OpEdNews Op Eds

Government Whistleblower Protection: the Long Ignored Way to Better Connect the Dots

By (about the author)     Permalink       (Page 1 of 1 pages)
Related Topic(s): ; ; ; ; ; ; , Add Tags Add to My Group(s)

Must Read 2   Well Said 2   News 1  
View Ratings | Rate It

opednews.com

By Tom Devine and Coleen Rowley

One month before 9/11, instructors at a Minnesota flight school call the FBI. Among other suspicious happenings, the most unusual "student" they have ever encountered just plopped down thousands in cash to learn to fly a 747, claiming his only purpose was "ego-boosting." Agents in the Minneapolis FBI Office immediately confirm the information and seek permission to search by warning FBI Headquarters in over 60 emails and frantic telephone calls that "this is a guy who could fly into the World Trade Center." Although the 'Director of Central Intelligence' is briefed within days with a presentation titled "Islamic Extremist Learns to Fly", neither the FBI or CIA staff does anything until after 9/11. Right after the attacks, however, the officials quickly cover-up these pre 9/11 lapses -- actions hastened by internal repression.

This wasn't the first lapse. In the years before 9/11, an FAA "Red Team" warns that it breaches airport security 90 percent of the time, but is censored from writing its findings and banned from retesting. The same Logan Airport gate exploited by the 9/11 hijackers had flunked just months before. After the attacks, the government grounds and reassigns the Red Team leader (a whistleblower) to remedial duties.

In 2003 a Federal Air Marshal (FAM) warns that his agency plans to cancel FAM long distance coverage on the eve of a planned hijacking. His protest leads to congressional outrage, restoration of marshals and prevention of the hijacking. But in 2006, he is fired for "Unauthorized Disclosure of Sensitive Security Information" - an unclassified "hybrid secrecy" label the TSA retroactively applied to the disclosure.

In the wake of our national security and intelligence agencies' failures to stop Christmas passenger Umar Farouk Abdulmutallab and "Times Square Bomber" Faisal Shahzad from attempting to ignite bombs, will any Congressman recognize why the glaring dots are still not being connected? Bureaucratic breakdowns and needless disasters keep recurring, in huge part, because government whistleblowers have been silenced. They do not even enjoy the simple freedom to communicate within the chain of command and defend themselves against near certain retribution.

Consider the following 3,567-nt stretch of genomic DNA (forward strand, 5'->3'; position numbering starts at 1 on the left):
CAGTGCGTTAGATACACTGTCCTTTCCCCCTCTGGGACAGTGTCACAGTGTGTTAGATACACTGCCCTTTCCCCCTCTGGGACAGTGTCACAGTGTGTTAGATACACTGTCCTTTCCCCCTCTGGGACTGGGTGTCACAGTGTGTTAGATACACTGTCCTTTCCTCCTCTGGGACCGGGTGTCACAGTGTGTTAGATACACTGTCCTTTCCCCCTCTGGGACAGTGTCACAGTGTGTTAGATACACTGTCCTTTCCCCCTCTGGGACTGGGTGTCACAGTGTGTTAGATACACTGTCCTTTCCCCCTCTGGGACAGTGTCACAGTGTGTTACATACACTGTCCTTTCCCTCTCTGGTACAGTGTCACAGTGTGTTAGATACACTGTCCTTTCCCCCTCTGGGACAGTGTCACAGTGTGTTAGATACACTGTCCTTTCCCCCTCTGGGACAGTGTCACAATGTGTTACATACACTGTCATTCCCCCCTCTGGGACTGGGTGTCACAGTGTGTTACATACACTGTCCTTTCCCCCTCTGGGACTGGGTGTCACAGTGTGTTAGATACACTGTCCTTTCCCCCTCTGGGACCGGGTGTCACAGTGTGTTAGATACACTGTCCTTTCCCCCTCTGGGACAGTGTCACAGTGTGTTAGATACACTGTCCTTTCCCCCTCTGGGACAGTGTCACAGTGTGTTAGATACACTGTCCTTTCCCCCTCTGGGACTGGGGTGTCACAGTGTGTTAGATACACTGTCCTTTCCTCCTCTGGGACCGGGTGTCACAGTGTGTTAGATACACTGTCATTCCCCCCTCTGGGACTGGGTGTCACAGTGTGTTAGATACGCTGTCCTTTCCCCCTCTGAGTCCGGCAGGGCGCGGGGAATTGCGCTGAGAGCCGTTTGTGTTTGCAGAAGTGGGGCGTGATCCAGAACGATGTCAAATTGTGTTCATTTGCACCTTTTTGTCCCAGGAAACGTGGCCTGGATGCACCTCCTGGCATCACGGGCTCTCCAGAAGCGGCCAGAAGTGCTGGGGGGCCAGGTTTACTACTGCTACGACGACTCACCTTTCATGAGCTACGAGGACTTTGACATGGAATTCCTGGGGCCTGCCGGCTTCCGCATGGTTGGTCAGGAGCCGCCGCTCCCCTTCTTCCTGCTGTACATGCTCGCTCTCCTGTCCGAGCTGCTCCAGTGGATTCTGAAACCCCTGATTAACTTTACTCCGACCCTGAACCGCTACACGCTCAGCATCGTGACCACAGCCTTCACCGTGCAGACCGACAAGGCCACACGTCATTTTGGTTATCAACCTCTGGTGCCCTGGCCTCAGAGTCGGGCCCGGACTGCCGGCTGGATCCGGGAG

The current Whistleblower Protection Act is a fraud that, ironically, is the primary reason would-be whistleblowers remain silent observers. It is a trap that rubberstamps almost any retaliation - 204 out of 207 cases have gone against whistleblowers since Congress last unanimously "strengthened" its free speech mandate. The Achilles' heel has been, among numerous loopholes, a lack of normal access to court. Rights are enforced by a system of administrative and limited judicial review that has been highly-politicized and permeated by unrestrained, hostile judicial activism. FBI and intelligence employees are excluded, despite often having the most significant evidence of threats to our country.

During the campaign, the Obama team promised to restore rights and fight for whistleblowers to receive normal court access. Thus far, it has fought relentlessly to complete legislation that restores rights (with jury trial access and normal appellate court review). The House of Representatives already has twice passed the reform, and Senate action appears imminent.

Unlike the House legislation though, the administration's policy and Senate bill offer only window dressing improvements for FBI and intelligence workers. Despite including best practice contractor whistleblower rights in the stimulus law, it entirely excludes them from ongoing contracts receiving some $700 billion annually.